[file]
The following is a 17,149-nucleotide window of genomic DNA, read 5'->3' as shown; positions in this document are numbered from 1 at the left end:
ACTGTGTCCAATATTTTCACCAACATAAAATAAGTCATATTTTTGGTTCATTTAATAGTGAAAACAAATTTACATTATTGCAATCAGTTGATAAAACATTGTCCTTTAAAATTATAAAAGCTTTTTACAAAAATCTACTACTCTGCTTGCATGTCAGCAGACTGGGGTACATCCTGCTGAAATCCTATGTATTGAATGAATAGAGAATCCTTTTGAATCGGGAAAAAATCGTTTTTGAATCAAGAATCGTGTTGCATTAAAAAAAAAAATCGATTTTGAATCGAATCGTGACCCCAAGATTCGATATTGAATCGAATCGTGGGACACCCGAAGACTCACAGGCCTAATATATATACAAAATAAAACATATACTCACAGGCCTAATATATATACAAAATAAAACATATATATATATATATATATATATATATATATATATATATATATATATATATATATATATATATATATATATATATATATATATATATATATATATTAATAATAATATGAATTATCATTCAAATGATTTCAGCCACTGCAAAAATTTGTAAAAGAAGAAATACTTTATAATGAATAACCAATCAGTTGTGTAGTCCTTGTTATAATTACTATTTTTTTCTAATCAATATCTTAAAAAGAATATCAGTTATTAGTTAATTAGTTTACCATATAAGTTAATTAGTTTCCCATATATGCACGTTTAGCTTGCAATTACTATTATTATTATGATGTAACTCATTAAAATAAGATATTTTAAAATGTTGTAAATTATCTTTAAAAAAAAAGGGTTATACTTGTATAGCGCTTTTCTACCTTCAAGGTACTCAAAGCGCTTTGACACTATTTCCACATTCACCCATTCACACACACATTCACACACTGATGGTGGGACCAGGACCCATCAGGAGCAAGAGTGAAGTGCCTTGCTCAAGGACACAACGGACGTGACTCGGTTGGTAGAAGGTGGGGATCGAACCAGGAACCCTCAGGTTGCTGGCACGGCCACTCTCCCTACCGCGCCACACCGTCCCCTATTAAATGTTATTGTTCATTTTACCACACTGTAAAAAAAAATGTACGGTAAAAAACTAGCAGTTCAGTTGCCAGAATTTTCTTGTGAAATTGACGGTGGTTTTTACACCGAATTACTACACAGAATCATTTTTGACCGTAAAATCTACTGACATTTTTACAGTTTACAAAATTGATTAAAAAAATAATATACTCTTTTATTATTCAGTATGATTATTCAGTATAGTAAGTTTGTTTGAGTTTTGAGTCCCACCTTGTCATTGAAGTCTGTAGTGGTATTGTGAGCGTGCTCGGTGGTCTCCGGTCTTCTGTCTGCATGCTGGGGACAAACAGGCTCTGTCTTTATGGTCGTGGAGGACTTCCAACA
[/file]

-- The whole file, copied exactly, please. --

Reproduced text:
The following is a 17,149-nucleotide window of genomic DNA, read 5'->3' as shown; positions in this document are numbered from 1 at the left end:
ACTGTGTCCAATATTTTCACCAACATAAAATAAGTCATATTTTTGGTTCATTTAATAGTGAAAACAAATTTACATTATTGCAATCAGTTGATAAAACATTGTCCTTTAAAATTATAAAAGCTTTTTACAAAAATCTACTACTCTGCTTGCATGTCAGCAGACTGGGGTACATCCTGCTGAAATCCTATGTATTGAATGAATAGAGAATCCTTTTGAATCGGGAAAAAATCGTTTTTGAATCAAGAATCGTGTTGCATTAAAAAAAAAAATCGATTTTGAATCGAATCGTGACCCCAAGATTCGATATTGAATCGAATCGTGGGACACCCGAAGACTCACAGGCCTAATATATATACAAAATAAAACATATACTCACAGGCCTAATATATATACAAAATAAAACATATATATATATATATATATATATATATATATATATATATATATATATATATATATATATATATATATATATATATATATATATATATATATATATTAATAATAATATGAATTATCATTCAAATGATTTCAGCCACTGCAAAAATTTGTAAAAGAAGAAATACTTTATAATGAATAACCAATCAGTTGTGTAGTCCTTGTTATAATTACTATTTTTTTCTAATCAATATCTTAAAAAGAATATCAGTTATTAGTTAATTAGTTTACCATATAAGTTAATTAGTTTCCCATATATGCACGTTTAGCTTGCAATTACTATTATTATTATGATGTAACTCATTAAAATAAGATATTTTAAAATGTTGTAAATTATCTTTAAAAAAAAAGGGTTATACTTGTATAGCGCTTTTCTACCTTCAAGGTACTCAAAGCGCTTTGACACTATTTCCACATTCACCCATTCACACACACATTCACACACTGATGGTGGGACCAGGACCCATCAGGAGCAAGAGTGAAGTGCCTTGCTCAAGGACACAACGGACGTGACTCGGTTGGTAGAAGGTGGGGATCGAACCAGGAACCCTCAGGTTGCTGGCACGGCCACTCTCCCTACCGCGCCACACCGTCCCCTATTAAATGTTATTGTTCATTTTACCACACTGTAAAAAAAAATGTACGGTAAAAAACTAGCAGTTCAGTTGCCAGAATTTTCTTGTGAAATTGACGGTGGTTTTTACACCGAATTACTACACAGAATCATTTTTGACCGTAAAATCTACTGACATTTTTACAGTTTACAAAATTGATTAAAAAAATAATATACTCTTTTATTATTCAGTATGATTATTCAGTATAGTAAGTTTGTTTGAGTTTTGAGTCCCACCTTGTCATTGAAGTCTGTAGTGGTATTGTGAGCGTGCTCGGTGGTCTCCGGTCTTCTGTCTGCATGCTGGGGACAAACAGGCTCTGTCTTTATGGTCGTGGAGGACTTCCAACA